‘Murder hornets’ that can chew through human skin and kill with one sting hit British Isles – The Sun
AS the UK remains under threat from the coronavirus outbreak, a new terror has been spotted in the British Isles: "Asian hornets".
The deadly Asian hornet has been dubbed "murder hornet" due to its ability to chew through human skin and kill with a single sting.
The terrifying insects were first spotted in the British Isles last month, on April 16, in Guernsey.
According to the Department for Environment, Food and Rural Affairs (DEFRA), they have had no reporting of the deadly giant Asian hornet in the UK and that the hornet spotted was the smaller Asian hornet.
Nicola Spence, Chief Plant Health Officer at the Department for Environment, Food and Rural Affairs, told the Mirror about the smaller Asian hornet: "By ensuring we are alerted to possible sightings as early as possible, we can take swift and effective action to stamp out the threat posed by Asian hornets.
"While the Asian hornet poses no greater risk to human health than a bee, we recognise the damage they can cause to honey bee colonies and other beneficial insects.
"Please continue to look out for any Asian hornets and if you think you’ve spotted one, report your sighting through the Asian hornet app or online."
One expert, an entomologist at the University of Maryland, spoke to WUSA about the danger that humans face from the giant or "murder hornets".
WHAT IS AN ASIAN HORNET AND HOW DO YOU SPOT THEM?
- The Asian hornet is the world's largest species of hornet with a body length of two inches.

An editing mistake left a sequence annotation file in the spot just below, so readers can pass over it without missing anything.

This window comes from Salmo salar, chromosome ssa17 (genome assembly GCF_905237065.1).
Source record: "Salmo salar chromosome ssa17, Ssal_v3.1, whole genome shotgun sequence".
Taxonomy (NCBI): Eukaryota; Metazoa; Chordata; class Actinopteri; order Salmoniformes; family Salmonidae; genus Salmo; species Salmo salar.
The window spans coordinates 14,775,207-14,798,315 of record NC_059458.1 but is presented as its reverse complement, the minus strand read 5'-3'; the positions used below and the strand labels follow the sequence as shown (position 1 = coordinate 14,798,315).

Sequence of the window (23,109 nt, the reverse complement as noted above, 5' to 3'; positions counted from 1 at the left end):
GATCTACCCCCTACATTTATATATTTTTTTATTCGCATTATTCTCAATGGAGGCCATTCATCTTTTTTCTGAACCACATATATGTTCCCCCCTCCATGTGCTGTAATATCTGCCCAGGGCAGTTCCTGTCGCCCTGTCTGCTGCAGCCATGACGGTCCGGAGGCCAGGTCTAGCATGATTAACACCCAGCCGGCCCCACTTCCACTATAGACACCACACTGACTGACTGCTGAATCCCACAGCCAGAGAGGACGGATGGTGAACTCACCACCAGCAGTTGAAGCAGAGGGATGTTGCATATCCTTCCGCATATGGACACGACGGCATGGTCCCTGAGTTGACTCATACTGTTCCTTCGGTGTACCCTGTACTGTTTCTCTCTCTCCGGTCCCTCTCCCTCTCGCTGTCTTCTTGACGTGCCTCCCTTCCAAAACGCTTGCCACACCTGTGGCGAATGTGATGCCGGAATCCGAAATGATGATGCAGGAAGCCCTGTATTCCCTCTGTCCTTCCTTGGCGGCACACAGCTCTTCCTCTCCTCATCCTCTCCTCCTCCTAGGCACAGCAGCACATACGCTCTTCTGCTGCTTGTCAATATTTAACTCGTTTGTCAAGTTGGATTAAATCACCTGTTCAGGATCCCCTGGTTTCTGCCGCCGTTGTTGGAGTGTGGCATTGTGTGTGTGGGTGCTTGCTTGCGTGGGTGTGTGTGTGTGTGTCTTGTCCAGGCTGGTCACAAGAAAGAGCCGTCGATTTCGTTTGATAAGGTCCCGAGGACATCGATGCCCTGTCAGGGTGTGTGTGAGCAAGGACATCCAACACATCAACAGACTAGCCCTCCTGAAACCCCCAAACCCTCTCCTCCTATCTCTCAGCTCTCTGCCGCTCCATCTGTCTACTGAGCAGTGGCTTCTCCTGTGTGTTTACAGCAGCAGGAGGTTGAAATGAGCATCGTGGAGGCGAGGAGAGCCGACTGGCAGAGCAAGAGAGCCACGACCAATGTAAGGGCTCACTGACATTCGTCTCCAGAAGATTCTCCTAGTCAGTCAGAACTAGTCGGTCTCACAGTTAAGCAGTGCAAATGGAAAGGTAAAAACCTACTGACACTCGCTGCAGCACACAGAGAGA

- The insect is native to parts of Asia although it can be found in other countries.
- They have a dark brown or black velvety body with yellow-tipped legs
- They have a yellow or orange band on the fourth segment of the abdomen
- They are smaller than the native European hornet and are not active at night
He said: "We've been sounding the alarm about this insect for months.
"It is a very large insect. About the size of your thumb. It has these very sharp, large mandibles that are attached to these really big muscles that allow it to chew through a lot of different fabrics.
"They can chew through skin, and they also have a really long stinger."
Dr Ramsey added that the hornet's poisonous venom can destroy human cells and cause extreme pain.
Yesterday it was reported that a man in Spain had died from the sting of an Asian hornet.
The victim, from Villestro in Galicia, was stung on the eyebrow by what was believed to have been the killer bug while tending to a beehive he owned, according to local media.
The deadly insects from Asia have been migrating across the world and were first spotted last weekend in Washington State.
The massive two-inch wasps massacre honey bees in their hives, decapitating their victims and feeding their bodies to their young.
But the hornets are deadly to humans as well, killing up to 50 people a year in their native Japan alone.
If you think you have seen the insect, you should report this sighting using the “Asian Hornet Watch” app, which is available to download on iPhones or Android smartphones.
You will be asked to include information on the location and date of the sighting, as well as the number of Asian hornets you saw and, if possible, a photo to help identify the insect.
Members of the public are not advised to try to remove a nest themselves as this should be done by experts.
The Department for Environment, Food and Rural Affairs have been contacted for comment.
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